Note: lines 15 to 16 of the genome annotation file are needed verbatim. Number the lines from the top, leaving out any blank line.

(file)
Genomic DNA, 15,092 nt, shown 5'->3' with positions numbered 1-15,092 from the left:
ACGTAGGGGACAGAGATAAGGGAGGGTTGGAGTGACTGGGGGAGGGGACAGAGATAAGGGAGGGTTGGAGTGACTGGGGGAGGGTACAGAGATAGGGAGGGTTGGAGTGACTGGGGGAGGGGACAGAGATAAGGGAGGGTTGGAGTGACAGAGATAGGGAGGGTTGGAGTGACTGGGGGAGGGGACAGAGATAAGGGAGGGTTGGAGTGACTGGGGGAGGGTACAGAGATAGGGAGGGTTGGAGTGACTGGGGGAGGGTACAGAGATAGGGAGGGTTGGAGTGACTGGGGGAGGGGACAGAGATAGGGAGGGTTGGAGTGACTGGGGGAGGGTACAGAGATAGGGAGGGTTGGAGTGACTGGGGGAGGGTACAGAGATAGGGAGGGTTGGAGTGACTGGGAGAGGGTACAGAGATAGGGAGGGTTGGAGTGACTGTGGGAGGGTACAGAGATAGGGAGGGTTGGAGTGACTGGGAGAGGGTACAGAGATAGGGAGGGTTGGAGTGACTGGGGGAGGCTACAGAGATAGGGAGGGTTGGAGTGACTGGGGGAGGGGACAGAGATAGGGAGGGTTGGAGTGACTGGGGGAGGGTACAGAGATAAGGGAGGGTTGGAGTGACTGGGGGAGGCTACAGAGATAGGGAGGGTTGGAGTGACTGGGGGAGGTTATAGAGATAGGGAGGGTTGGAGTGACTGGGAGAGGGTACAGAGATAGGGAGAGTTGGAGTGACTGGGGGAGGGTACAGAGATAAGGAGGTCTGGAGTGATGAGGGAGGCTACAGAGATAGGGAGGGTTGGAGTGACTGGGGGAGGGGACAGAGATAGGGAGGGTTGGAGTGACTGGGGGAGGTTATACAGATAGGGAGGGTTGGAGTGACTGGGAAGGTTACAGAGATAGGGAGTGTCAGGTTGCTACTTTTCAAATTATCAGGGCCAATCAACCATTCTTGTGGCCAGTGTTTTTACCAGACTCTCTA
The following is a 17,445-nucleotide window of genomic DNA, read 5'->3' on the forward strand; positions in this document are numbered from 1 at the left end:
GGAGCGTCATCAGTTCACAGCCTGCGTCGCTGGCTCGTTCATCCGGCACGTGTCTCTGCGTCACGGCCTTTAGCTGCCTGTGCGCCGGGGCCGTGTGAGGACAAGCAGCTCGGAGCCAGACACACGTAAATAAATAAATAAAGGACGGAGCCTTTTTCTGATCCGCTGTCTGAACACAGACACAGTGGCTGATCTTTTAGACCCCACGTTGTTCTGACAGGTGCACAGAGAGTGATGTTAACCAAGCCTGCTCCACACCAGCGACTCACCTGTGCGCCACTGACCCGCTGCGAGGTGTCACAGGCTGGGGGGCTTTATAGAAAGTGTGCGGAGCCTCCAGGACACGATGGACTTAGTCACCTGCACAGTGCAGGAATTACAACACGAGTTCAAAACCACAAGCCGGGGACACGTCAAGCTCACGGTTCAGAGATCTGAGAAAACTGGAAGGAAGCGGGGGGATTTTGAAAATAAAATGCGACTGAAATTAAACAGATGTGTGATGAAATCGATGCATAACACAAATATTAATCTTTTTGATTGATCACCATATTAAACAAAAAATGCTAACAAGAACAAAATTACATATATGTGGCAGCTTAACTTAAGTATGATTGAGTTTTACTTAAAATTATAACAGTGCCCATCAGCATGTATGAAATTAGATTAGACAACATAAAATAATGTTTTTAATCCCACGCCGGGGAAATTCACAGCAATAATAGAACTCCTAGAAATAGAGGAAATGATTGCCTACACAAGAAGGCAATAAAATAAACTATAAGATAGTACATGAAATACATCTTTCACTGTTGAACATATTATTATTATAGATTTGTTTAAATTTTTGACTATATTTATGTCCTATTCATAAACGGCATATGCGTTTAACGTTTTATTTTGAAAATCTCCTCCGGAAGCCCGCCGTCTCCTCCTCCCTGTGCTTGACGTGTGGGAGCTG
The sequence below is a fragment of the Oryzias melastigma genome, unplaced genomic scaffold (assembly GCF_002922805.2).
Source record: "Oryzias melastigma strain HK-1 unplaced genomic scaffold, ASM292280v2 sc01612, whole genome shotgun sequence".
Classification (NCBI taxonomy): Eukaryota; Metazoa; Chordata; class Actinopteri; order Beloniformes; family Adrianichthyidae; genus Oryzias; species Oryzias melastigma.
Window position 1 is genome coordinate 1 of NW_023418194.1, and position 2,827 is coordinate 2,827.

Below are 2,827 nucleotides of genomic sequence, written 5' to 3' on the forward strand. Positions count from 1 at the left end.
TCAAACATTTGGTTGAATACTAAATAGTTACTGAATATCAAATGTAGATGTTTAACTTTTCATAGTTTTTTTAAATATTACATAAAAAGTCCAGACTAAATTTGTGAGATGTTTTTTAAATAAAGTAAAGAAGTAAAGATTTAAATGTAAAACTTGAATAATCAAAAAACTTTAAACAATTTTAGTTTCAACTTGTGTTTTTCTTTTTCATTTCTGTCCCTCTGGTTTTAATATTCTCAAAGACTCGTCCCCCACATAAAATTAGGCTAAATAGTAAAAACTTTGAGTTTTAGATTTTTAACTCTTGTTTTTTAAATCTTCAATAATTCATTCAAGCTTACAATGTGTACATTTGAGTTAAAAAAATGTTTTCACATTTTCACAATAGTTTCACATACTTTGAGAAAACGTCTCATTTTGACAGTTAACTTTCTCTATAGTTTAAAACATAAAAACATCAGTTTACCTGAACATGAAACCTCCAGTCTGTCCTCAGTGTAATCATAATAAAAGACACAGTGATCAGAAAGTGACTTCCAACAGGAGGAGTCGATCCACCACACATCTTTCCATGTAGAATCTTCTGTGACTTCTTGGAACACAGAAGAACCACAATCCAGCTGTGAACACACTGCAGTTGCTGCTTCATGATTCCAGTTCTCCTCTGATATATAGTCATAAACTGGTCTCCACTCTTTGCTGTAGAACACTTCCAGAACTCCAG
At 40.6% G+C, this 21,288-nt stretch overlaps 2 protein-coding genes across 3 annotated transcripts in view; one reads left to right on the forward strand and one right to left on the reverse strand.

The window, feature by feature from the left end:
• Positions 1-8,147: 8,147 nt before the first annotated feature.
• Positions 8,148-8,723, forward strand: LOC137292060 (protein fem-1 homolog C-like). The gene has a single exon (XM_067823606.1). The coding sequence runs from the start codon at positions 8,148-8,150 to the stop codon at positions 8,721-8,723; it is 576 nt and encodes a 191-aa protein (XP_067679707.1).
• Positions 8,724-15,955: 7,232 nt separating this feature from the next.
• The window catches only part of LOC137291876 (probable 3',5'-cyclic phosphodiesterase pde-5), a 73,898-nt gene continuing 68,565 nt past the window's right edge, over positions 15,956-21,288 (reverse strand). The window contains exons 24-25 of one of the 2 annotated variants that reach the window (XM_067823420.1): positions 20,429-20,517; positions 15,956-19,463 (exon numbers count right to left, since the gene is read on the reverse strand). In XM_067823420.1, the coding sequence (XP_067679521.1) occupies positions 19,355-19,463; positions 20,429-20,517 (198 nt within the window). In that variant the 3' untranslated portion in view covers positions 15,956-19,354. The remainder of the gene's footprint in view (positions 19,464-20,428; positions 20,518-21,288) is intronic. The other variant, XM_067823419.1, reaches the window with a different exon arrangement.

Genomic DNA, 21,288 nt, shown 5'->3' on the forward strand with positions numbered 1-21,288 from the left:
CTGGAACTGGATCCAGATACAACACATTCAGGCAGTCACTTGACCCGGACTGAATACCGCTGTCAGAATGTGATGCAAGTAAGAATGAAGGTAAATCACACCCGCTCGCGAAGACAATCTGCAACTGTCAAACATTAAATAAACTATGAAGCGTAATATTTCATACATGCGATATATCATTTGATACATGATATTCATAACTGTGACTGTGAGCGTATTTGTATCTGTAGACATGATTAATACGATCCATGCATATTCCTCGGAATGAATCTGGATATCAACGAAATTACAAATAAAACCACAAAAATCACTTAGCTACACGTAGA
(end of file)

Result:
• Positions 8,724-15,955: 7,232 nt separating this feature from the next.
• The window catches only part of LOC137291876 (probable 3',5'-cyclic phosphodiesterase pde-5), a 73,898-nt gene continuing 68,565 nt past the window's right edge, over positions 15,956-21,288 (reverse strand). The window contains exons 24-25 of one of the 2 annotated variants that reach the window (XM_067823420.1): positions 20,429-20,517; positions 15,956-19,463 (exon numbers count right to left, since the gene is read on the reverse strand). In XM_067823420.1, the coding sequence (XP_067679521.1) occupies positions 19,355-19,463; positions 20,429-20,517 (198 nt within the window). In that variant the 3' untranslated portion in view covers positions 15,956-19,354. The remainder of the gene's footprint in view (positions 19,464-20,428; positions 20,518-21,288) is intronic. The other variant, XM_067823419.1, reaches the window with a different exon arrangement.